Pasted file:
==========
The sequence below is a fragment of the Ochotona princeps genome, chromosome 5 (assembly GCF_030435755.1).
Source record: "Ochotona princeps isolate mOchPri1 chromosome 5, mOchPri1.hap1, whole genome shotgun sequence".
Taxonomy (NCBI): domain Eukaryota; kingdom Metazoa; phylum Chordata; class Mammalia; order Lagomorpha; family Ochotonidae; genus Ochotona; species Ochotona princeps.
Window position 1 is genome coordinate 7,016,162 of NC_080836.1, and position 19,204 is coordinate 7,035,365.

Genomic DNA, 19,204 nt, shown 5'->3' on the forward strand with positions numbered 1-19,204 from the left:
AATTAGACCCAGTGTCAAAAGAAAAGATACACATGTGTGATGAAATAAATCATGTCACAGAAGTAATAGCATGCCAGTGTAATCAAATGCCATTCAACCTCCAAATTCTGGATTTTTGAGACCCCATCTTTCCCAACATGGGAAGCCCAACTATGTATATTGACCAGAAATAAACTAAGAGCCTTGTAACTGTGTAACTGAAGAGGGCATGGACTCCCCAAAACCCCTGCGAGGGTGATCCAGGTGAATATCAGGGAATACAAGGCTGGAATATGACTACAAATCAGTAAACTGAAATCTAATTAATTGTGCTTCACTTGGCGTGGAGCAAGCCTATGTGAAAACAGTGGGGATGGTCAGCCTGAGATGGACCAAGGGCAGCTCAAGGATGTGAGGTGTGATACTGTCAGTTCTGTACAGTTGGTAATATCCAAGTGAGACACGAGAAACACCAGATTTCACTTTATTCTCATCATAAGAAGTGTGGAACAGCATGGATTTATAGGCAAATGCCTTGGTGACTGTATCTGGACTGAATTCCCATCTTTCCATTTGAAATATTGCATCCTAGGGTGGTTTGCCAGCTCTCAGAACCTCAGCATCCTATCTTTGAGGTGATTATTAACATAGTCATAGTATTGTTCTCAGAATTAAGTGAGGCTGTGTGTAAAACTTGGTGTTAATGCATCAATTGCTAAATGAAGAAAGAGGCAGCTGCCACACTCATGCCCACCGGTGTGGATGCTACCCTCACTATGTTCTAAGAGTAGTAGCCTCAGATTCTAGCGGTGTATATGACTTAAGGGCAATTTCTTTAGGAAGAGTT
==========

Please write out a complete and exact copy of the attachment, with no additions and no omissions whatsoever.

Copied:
The sequence below is a fragment of the Ochotona princeps genome, chromosome 5 (assembly GCF_030435755.1).
Source record: "Ochotona princeps isolate mOchPri1 chromosome 5, mOchPri1.hap1, whole genome shotgun sequence".
Taxonomy (NCBI): domain Eukaryota; kingdom Metazoa; phylum Chordata; class Mammalia; order Lagomorpha; family Ochotonidae; genus Ochotona; species Ochotona princeps.
Window position 1 is genome coordinate 7,016,162 of NC_080836.1, and position 19,204 is coordinate 7,035,365.

Genomic DNA, 19,204 nt, shown 5'->3' on the forward strand with positions numbered 1-19,204 from the left:
AATTAGACCCAGTGTCAAAAGAAAAGATACACATGTGTGATGAAATAAATCATGTCACAGAAGTAATAGCATGCCAGTGTAATCAAATGCCATTCAACCTCCAAATTCTGGATTTTTGAGACCCCATCTTTCCCAACATGGGAAGCCCAACTATGTATATTGACCAGAAATAAACTAAGAGCCTTGTAACTGTGTAACTGAAGAGGGCATGGACTCCCCAAAACCCCTGCGAGGGTGATCCAGGTGAATATCAGGGAATACAAGGCTGGAATATGACTACAAATCAGTAAACTGAAATCTAATTAATTGTGCTTCACTTGGCGTGGAGCAAGCCTATGTGAAAACAGTGGGGATGGTCAGCCTGAGATGGACCAAGGGCAGCTCAAGGATGTGAGGTGTGATACTGTCAGTTCTGTACAGTTGGTAATATCCAAGTGAGACACGAGAAACACCAGATTTCACTTTATTCTCATCATAAGAAGTGTGGAACAGCATGGATTTATAGGCAAATGCCTTGGTGACTGTATCTGGACTGAATTCCCATCTTTCCATTTGAAATATTGCATCCTAGGGTGGTTTGCCAGCTCTCAGAACCTCAGCATCCTATCTTTGAGGTGATTATTAACATAGTCATAGTATTGTTCTCAGAATTAAGTGAGGCTGTGTGTAAAACTTGGTGTTAATGCATCAATTGCTAAATGAAGAAAGAGGCAGCTGCCACACTCATGCCCACCGGTGTGGATGCTACCCTCACTATGTTCTAAGAGTAGTAGCCTCAGATTCTAGCGGTGTATATGACTTAAGGGCAATTTCTTTAGGAAGAGTT